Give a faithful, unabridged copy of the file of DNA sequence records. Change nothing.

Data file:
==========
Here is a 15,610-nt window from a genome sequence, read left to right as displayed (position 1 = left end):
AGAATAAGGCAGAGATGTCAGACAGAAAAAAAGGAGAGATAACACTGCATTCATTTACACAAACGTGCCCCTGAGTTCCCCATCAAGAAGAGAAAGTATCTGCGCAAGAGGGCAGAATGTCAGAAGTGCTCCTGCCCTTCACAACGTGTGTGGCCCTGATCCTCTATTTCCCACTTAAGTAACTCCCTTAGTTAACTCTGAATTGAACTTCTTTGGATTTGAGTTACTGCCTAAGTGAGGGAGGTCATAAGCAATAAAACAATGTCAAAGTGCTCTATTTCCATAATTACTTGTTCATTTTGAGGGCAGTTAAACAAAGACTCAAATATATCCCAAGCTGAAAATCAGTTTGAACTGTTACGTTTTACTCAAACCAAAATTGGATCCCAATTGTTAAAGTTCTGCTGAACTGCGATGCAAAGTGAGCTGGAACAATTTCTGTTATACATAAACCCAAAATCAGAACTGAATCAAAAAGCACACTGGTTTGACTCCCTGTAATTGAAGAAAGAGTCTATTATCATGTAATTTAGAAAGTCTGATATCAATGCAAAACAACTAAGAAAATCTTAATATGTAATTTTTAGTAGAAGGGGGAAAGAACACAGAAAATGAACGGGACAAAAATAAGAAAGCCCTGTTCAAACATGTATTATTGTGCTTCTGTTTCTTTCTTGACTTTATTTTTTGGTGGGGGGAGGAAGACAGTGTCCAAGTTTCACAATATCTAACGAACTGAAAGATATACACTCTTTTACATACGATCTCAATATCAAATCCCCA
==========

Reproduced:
Here is a 15,610-nt window from a genome sequence, read left to right as displayed (position 1 = left end):
AGAATAAGGCAGAGATGTCAGACAGAAAAAAAGGAGAGATAACACTGCATTCATTTACACAAACGTGCCCCTGAGTTCCCCATCAAGAAGAGAAAGTATCTGCGCAAGAGGGCAGAATGTCAGAAGTGCTCCTGCCCTTCACAACGTGTGTGGCCCTGATCCTCTATTTCCCACTTAAGTAACTCCCTTAGTTAACTCTGAATTGAACTTCTTTGGATTTGAGTTACTGCCTAAGTGAGGGAGGTCATAAGCAATAAAACAATGTCAAAGTGCTCTATTTCCATAATTACTTGTTCATTTTGAGGGCAGTTAAACAAAGACTCAAATATATCCCAAGCTGAAAATCAGTTTGAACTGTTACGTTTTACTCAAACCAAAATTGGATCCCAATTGTTAAAGTTCTGCTGAACTGCGATGCAAAGTGAGCTGGAACAATTTCTGTTATACATAAACCCAAAATCAGAACTGAATCAAAAAGCACACTGGTTTGACTCCCTGTAATTGAAGAAAGAGTCTATTATCATGTAATTTAGAAAGTCTGATATCAATGCAAAACAACTAAGAAAATCTTAATATGTAATTTTTAGTAGAAGGGGGAAAGAACACAGAAAATGAACGGGACAAAAATAAGAAAGCCCTGTTCAAACATGTATTATTGTGCTTCTGTTTCTTTCTTGACTTTATTTTTTGGTGGGGGGAGGAAGACAGTGTCCAAGTTTCACAATATCTAACGAACTGAAAGATATACACTCTTTTACATACGATCTCAATATCAAATCCCCA